JAWAHARLAL Nehru, the architect of India's independent foreign policy, had prioritised non-alignment and the solidarity with the developing world as the main guiding force. The nation was guided by this policy till the late 1980's. This year also marks the 70th anniversary of the historic Asian Relation Conference (ARC) hosted by India. The conference chaired by Nehru marked the arrival of India on the world stage. It was attended by many leaders from Asian countries which were on the verge of gaining independence. It had taken place at a time when some colonial powers were still harbouring dreams of holding on to their colonies in Asia. Nehru declared at the conference that India “did not have designs” on any country and that India's “great design” was that of “promoting peace and progress all over the world”.
On the emotive issue of nationalism that is very much in vogue these days in India, Nehru said that it has a role in every country but he stressed that it “should not be allowed to become aggressive and come in the way of international development”. The ARC was followed by the Bandung (Asia-Africa) Conference of 1955 that India played a key part in organising. The conference was the precursor to the non alignment movement (NAM). 29 nations including China, Egypt, Indonesia and Iraq were present at Bandung. The leaders assembled there stressed that their main fight was against poverty, injustice, colonialism and imperialism. They made it clear that they did not want to get involved in the cold war that was then raging between the USA and the Soviet Union. Non alignment became the main tenet of Indian foreign policy for the next forty years.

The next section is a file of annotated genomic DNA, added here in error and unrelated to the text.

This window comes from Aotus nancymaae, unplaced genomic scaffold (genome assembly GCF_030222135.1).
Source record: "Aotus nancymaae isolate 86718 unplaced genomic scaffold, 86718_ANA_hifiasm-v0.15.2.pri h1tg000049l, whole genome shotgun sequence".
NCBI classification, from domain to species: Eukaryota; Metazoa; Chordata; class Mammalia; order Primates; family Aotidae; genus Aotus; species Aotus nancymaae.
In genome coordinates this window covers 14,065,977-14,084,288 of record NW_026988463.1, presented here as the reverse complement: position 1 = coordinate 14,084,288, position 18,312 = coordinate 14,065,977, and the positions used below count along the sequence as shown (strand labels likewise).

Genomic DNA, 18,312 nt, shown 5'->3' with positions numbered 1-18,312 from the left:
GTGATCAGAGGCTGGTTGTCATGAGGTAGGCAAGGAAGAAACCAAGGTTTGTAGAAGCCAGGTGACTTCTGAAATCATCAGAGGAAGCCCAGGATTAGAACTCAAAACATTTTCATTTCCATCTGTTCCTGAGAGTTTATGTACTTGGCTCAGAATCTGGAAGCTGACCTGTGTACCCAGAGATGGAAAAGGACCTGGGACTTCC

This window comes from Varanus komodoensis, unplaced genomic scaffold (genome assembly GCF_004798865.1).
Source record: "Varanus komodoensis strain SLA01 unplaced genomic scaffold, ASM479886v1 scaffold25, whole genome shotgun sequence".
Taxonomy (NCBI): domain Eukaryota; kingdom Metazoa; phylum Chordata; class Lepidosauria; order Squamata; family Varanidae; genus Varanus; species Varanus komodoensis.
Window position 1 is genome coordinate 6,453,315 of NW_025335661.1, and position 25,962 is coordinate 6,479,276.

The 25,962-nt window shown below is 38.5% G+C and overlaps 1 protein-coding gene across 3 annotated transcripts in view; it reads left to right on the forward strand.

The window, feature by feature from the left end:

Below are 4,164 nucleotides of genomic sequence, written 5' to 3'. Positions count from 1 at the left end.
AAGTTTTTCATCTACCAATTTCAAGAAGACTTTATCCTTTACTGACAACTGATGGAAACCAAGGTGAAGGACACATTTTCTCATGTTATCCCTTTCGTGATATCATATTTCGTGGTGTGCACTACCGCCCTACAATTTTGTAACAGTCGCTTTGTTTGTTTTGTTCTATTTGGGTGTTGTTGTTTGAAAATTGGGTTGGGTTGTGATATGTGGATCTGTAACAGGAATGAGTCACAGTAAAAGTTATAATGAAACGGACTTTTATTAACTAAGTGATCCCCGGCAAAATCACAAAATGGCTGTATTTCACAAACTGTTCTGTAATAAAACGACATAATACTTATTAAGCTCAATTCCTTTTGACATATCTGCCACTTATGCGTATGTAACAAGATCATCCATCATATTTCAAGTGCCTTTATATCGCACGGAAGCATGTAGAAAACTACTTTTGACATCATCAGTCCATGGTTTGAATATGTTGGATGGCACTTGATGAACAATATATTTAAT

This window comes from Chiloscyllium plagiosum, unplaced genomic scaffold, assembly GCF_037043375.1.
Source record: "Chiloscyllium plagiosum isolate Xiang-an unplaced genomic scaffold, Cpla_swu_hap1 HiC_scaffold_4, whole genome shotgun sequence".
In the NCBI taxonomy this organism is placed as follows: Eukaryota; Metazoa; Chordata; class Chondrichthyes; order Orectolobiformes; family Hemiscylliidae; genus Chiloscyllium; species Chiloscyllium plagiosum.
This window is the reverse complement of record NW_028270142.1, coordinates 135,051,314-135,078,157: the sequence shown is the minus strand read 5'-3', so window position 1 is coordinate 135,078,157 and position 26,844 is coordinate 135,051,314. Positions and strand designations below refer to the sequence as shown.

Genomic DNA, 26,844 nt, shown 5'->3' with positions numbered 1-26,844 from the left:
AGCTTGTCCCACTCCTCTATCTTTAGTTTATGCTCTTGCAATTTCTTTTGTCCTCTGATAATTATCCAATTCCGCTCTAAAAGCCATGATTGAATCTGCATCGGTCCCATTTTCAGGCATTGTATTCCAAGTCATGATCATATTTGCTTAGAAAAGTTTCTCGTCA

A brief interregnum of non-Congress rule in the 1970's had not changed the general contours of India's foreign policy. India was the “primus inter pares” in the growing bloc of countries that embraced non-alignment in the dangerous cold war era. The United States in the 1950's and the 1960's had termed the concept of non alignment as a hostile policy. India had played a key role in highlighting the injustices under colonial rule in different parts of the world, especially in Africa. The moral and diplomatic support provided by India in the decolonisation struggle in Southern Africa did play a role in the eventual liberation of the region and the demise of apartheid. India was also in the forefront in raising its voice for the rights of the Palestinians and other oppressed people. In short, India had a lot of goodwill in many capitals in the world, especially in newly independent countries.
India's foreign policy these days has no resemblance to the one practiced during its first forty years. The revisionism started creeping in the early 1990's under the stewardship of the Congress prime minister, Narasimha Rao. Many Indian foreign policy analysts argue that the changed circumstances necessitated the radical changes in foreign policy. With the Cold War having ended and the Socialist Bloc in tatters, Indian foreign policy mandarins started slowly abandoning the Nehruvian premises. The thrust since then was to transform India into a “great power”. With that goal in mind, India slowly started tilting towards the West.
From the 1990's onwards, India's main focus was on getting closer to the West. Issues like non-alignment and South-South cooperation were slowly being consigned to the back burner. The short lived third front government under H D Deve Gowda and I K Gujral which was briefly in power in the mid-1990's did try to bring Indian foreign policy back to its earlier Nehruvian moorings. Since then, it has been generally westwards-ho as far as foreign and defense policies were concerned. The 1998 nuclear tests had led to strong technology sanctions imposed by the West on India. To get out of the stranglehold of the sanctions, the first NDA government led by Atal Behari Vajpayee, bent over backwards to accommodate American concerns.
Brajesh Mishra, Vajpayee's national security adviser, on a visit to Washington, even talked about the feasibility of a Washington-Tel Aviv-New Delhi axis in international politics. Under UPA-2 and Modi, this wish has now become a virtual reality. Among the countries India has the closest relations with are now the USA and Israel. The two countries are poised to replace Russia as the biggest weapons suppliers to India. India no longer supports the Palestinian cause unequivocally even as the state of Israel becomes an increasingly racist and fundamentalist state. India under the leadership of Modi has now acquired the habit of abstaining on resolutions in UN bodies condemning Israeli human rights abuses that are increasing by the day.